Within the living memory of some clinicians, medical students were taught that unborn babies didn’t feel pain.

It was in the mid 1980s that Professor ‘Sunny’ Anand raised the issue of fetal pain. The then David Alton MP raised the issue in parliament in 1988 and subsequently established a Commission of Inquiry with CARE on Human Sentience Before Birth. It still took until 1997 for the first official investigation by the RCOG which recommended that those carrying out diagnostic or therapeutic procedures on the fetus in utero at or after 24 weeks should consider the need for fetal analgesia – notably specifying diagnostic and therapeutic procedures, and omitting terminations. After the Science and Technology Committee’s paper on abortion in 2007, the Department of Health commissioned a review by RCOG which was published in 2010.

This RCOG report remains in place as the official position on fetal awareness.

The report, however, immediately drew both national and international criticism, including that of Peter Saunders the then CEO of CMF [here, here and here], for, among other things, its assertion that a fetus remains in a permanent unconscious state and does not reach consciousness until birth. This conclusion continues to contradict the established understanding of scientific and medical literature on life in utero (see here, para 4).

The assertion that the fetus does not have consciousness is based on, in the words of the RCOG 2010 report: ‘good’ and ‘increasing’ evidence. However their citation is one paper from 1986 which was an experiment on sheep fetuses exposed to low oxygen levels. This, needless to say, comes nowhere near the tissue trauma of a surgical procedure in utero. On this basis, mothers have been assured that there is no need for fetal analgesia during an abortion or fetal surgery, at any gestational age.

However, it now seems the Department of Health has now done a U-turn despite maintaining their denial of fetal pain, even up to January 2019.

Following an announcement that fetal surgery to address spina bifida in utero will be made routinely available on the NHS, the Government was asked about fetal pain relief in such cases. In response, a written parliamentary answer 14 February, states that:

‘Pain relief for the unborn baby will be delivered intra-operatively. This is administered before the fetal surgery, after the uterus is opened…The surgery takes place between 20 and 26 weeks of gestation.’

During these same gestational ages in England and Wales last year 3,564 unborn babies were aborted without pain relief, mostly by dilation and evacuation (D&E), a ‘dismemberment’ abortion, where, in the words of the RCOG ‘the fetus is removed in fragments’ or by injecting the unborn baby’s heart with potassium chloride which, according to BPAS ‘can take several hours for the fetal heart and movement to stop’.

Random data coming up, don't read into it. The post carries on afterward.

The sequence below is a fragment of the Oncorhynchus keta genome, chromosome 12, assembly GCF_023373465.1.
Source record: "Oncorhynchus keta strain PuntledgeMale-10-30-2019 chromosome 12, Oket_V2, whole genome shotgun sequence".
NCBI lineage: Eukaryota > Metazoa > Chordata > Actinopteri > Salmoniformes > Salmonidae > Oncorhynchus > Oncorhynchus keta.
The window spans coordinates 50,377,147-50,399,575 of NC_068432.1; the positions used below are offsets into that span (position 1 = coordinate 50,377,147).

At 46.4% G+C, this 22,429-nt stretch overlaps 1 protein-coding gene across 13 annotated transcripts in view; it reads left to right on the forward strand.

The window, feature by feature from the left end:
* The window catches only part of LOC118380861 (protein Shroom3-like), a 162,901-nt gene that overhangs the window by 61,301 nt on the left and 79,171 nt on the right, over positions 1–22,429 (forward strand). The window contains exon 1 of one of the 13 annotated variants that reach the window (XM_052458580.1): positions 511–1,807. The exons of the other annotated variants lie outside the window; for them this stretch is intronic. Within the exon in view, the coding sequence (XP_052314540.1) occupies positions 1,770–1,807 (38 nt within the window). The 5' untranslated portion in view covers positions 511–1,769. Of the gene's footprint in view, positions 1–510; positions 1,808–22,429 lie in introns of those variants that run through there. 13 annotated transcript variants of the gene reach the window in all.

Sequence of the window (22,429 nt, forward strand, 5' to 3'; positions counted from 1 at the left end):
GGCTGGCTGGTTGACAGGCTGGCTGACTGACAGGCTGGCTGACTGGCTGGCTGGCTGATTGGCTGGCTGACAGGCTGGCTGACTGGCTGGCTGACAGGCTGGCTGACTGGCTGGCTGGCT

No doubt in the coming weeks, the Government will be asked to extend its use of fetal painkiller to all invasive procedures in utero, including terminations. But from what gestational age will they consider and will they err on the side of caution? Some studies have found evidence for the possibility of fetal pain at 15 weeks gestation. There is still enough time for the current NICE Consultation on Terminations, which is due to be published later on this year, to amend current advice that fetal analgesic such as fentanyl be given prior to a late term abortion. The Department for International Development, who rely on the RCOG for their abortion guidance, should also consider funding for fetal painkiller for late term abortions that we fund overseas.

There is also still time for clinical guidelines to be amended in the Republic of Ireland for late term abortions. It was only a few months ago that, to their shame, in the Dáil members of the Irish Parliament laughed at the suggestion of fetal pain relief and the amendment was dismissed apparently without having checked for evidence.

Additionally, there must be extra support offered to mothers and relatives who trusted and followed the Government advice that their unborn baby will not feel a thing. Even without an official response, there are excellent charities in the UK who specialise in post abortion counselling such as We Are Open, Rachel’s Vineyard and ARCH.

So, after three decades of lobbying by clinicians, mothers, politicians and pro-life groups, the Department of Health now recognise fetal pain and recommend the use of fetal analgesia from at least 20 weeks gestation – a victory for both women and their unborn babies. However, in doing so, they unearth a truth that RCOG has spent thirty years denying, covering up and burying.

Surely in order to achieve the best patient care and to restore trust, the way forward now is for a comprehensive, fully transparent review around fetal awareness by a multidisciplinary team that includes expertise in paediatrics, fetal surgery, neurology and anesthesia. Having established the scientific evidence, they should use this to inform a compassionate clinical approach and recommend a start point for fetal analgesia that errs on the side of caution.

James Evans is a biology teacher with a background in genetics

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Medicine has held a long-established opposition to assistance with suicide.